I read an article a few weeks back about a Department of Agriculture economics division report on the need for Teagasc to improve research uptake on beef and sheep farms in particular. It acknowledged it was a challenge to encourage less profitable farmers to engage with research.
It reminded me of a contract-rearing event I attended a number of years ago. The parting advice given was that anyone with suckler cows should consider selling them and contract-rear heifers for their dairy farming neighbours and while they’re at it you could go and milk the cows for them as well.
Clearly the advice we had been given had an impact on him
Afterwards, a dairy farming acquaintance walked by and roared, “now” into my face as he passed. Clearly the advice we had been given had an impact on him but I never figured out what statement he was trying to make.
When you’ve been spoken down to for so long, you eventually stop listening. You become disillusioned with these events and ultimately disconnected from the advisory system.
There’s an element of wariness too.
I wonder did those who planned dairy expansion get so caught up in the potential strengths and opportunities offered that they forgot to consider the threats and weaknesses in the SWOT analysis. In their defence, the upsides were rewarding. But given how those threats and weaknesses have gained prominence, notably in the situation Glanbia milk suppliers find themselves in, are you more or less likely to trust those behind the policy?
Now, you can have whatever information you need (or want to agree with) in seconds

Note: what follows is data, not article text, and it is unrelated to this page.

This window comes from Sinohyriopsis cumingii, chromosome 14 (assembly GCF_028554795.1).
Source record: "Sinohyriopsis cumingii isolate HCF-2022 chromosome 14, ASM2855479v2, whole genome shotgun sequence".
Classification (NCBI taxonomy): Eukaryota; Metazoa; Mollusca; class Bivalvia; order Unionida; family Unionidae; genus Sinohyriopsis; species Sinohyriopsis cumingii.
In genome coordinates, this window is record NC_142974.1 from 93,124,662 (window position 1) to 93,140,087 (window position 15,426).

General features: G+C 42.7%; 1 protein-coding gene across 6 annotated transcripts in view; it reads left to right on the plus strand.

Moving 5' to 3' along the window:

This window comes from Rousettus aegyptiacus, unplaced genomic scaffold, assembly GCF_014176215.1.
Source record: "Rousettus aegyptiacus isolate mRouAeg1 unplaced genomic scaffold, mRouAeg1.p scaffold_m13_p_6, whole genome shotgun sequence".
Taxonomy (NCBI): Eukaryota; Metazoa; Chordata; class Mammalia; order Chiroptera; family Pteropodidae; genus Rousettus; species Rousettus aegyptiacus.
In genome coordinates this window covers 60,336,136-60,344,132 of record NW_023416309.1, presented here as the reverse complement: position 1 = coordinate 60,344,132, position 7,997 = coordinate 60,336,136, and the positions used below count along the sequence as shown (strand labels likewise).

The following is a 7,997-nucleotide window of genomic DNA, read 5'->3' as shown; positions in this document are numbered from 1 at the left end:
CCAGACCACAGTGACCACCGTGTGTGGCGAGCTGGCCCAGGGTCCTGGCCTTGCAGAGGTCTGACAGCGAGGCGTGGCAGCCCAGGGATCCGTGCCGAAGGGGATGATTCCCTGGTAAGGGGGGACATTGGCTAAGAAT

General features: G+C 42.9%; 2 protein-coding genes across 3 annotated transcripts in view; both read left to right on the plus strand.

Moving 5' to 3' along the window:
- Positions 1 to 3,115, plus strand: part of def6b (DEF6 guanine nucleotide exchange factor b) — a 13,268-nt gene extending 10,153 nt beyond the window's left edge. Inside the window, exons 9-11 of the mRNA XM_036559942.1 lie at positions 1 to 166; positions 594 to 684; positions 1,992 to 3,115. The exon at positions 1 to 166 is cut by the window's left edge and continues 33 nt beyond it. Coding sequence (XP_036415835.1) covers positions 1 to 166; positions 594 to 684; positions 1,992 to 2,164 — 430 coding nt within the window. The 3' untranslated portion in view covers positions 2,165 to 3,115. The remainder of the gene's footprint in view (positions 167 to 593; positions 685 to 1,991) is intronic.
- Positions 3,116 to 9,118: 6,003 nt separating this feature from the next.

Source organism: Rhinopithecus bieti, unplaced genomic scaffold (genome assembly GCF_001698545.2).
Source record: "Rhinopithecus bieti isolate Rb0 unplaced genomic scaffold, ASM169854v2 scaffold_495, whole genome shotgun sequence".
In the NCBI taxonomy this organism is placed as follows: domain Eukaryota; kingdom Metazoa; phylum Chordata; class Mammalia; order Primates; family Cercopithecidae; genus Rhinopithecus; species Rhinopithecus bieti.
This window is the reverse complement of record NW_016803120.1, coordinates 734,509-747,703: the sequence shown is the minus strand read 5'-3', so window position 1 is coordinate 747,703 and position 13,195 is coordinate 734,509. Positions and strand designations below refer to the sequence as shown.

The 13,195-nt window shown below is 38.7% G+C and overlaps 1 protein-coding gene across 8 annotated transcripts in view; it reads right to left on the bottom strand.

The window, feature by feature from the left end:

Combine those factors with the power and influence the internet and social media have brought. In the past, a phone call to an adviser or an on-farm visit would provide answers to queries. Or they would be sent back to the office with questions. Now, you can have whatever information you need (or want to agree with) in seconds. On top of that, you can also engage with those who think the same as you. There are pros and cons to that, but either way it’s now possible.
That’s the climate Teagasc has to contend with, certainly in the drystock sector. Over the last decade, the attendance and signature requirement of some farm schemes kept some level of engagement with research but not all. What can be done to reconnect?
I’m not suggesting you tell people what they want to hear for the sake of it, that’s of no value bar placating them. But I feel there’s a missed opportunity in focusing so much on a top-down approach to advisory services.
Surely there is scope for a bit more forward or even local thinking
Corporate structures don’t lend themselves to facilitating loose cannons or those who think a bit differently. But is there something to be gained from doing so? Farms aren’t necessarily franchises where the same method works everywhere and every time.
Surely there is scope for a bit more forward or even local thinking. It will require advisers with initiative to be given a bit of slack to wander off the narrative a little. It might also win back those who feel Teagasc has no relevance to them.
Research has to evolve too. How will Irish livestock farming outside the dairy catchments look in 2040 and beyond? A combination of smaller families, access to higher education and technology along with policy changes will mean it will look different to now.